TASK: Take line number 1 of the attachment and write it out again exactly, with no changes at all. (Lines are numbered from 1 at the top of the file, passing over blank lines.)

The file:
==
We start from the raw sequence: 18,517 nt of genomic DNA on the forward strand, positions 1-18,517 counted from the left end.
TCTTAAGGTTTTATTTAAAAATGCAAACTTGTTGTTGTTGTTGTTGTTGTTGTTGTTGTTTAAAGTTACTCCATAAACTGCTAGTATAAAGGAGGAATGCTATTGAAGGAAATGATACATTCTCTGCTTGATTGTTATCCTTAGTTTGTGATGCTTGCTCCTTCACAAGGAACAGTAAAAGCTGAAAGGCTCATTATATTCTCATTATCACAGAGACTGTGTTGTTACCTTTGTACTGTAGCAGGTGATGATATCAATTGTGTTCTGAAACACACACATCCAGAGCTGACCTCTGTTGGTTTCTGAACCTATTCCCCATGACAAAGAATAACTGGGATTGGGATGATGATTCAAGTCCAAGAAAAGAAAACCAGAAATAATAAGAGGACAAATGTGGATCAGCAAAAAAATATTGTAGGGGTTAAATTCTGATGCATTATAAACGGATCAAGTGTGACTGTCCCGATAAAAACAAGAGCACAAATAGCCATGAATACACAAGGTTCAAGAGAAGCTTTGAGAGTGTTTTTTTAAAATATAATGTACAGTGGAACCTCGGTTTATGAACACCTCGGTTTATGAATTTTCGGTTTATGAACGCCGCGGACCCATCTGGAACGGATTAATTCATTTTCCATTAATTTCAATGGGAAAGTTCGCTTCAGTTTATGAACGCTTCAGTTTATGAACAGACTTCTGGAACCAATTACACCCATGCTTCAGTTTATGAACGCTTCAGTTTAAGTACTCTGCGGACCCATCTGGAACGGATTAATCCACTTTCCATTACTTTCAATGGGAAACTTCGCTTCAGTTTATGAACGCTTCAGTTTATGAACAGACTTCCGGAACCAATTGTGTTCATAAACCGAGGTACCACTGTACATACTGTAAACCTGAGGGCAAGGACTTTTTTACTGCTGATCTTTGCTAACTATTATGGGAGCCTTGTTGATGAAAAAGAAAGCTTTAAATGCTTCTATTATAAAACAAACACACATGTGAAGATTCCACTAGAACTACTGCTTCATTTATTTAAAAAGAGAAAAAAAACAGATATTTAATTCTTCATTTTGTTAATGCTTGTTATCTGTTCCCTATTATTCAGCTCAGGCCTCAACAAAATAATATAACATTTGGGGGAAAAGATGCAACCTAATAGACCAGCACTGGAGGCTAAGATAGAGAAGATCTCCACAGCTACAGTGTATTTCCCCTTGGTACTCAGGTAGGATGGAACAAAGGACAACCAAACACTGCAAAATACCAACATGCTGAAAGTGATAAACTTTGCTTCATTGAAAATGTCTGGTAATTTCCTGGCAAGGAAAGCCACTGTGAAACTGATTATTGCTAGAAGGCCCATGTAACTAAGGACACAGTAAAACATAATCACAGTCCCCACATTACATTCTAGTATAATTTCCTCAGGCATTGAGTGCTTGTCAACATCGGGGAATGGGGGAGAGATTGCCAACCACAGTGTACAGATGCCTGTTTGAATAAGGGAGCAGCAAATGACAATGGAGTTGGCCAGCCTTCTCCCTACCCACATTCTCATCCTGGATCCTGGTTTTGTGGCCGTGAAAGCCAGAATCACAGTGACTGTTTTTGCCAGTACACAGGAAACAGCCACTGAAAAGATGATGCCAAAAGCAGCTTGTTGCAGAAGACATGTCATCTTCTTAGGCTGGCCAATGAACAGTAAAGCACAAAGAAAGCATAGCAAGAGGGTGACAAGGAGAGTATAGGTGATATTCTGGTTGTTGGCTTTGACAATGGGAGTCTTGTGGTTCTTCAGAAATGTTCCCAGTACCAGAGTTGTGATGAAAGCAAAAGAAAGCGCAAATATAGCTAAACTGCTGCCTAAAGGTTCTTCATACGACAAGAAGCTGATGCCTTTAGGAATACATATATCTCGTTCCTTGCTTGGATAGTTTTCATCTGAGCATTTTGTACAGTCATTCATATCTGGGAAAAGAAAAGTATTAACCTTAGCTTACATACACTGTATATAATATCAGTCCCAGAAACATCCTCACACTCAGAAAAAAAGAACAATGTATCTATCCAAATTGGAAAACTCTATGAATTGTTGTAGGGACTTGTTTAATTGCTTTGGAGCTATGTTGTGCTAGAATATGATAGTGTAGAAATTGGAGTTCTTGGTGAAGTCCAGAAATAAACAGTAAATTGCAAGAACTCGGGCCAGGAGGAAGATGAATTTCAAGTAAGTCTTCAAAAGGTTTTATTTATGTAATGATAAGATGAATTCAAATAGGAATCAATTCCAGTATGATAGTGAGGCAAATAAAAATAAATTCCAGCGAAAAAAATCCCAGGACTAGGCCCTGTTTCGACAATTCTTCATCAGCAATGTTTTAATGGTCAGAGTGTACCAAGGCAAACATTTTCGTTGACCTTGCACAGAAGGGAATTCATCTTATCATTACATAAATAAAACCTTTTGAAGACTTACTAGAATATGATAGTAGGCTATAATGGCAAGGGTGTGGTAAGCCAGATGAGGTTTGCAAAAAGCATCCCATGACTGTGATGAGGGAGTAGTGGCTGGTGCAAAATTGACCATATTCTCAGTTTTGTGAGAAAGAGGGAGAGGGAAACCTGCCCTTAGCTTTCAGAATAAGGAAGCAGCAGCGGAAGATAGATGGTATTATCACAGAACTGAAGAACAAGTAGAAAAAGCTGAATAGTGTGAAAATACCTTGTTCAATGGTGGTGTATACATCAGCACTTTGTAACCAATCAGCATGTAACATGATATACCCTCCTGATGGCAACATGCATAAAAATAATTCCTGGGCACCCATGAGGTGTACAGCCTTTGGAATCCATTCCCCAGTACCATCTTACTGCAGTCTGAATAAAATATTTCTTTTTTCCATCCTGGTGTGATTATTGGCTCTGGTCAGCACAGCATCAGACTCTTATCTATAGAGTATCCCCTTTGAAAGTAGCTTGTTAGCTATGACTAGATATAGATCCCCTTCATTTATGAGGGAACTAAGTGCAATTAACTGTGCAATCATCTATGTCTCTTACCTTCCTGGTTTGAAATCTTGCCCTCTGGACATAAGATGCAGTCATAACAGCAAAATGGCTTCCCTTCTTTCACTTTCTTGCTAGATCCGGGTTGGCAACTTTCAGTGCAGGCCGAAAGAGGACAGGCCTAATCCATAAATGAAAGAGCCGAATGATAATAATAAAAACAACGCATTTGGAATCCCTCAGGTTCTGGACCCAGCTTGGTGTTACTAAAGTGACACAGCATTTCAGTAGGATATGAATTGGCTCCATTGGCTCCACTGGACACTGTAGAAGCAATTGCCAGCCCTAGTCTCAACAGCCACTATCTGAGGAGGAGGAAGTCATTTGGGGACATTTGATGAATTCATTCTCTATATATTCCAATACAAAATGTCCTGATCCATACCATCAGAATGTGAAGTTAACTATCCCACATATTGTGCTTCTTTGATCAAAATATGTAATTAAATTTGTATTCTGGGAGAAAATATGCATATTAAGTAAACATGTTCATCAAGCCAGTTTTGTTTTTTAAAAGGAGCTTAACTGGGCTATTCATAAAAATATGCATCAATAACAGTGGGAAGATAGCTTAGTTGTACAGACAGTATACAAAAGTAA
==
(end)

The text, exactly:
We start from the raw sequence: 18,517 nt of genomic DNA on the forward strand, positions 1-18,517 counted from the left end.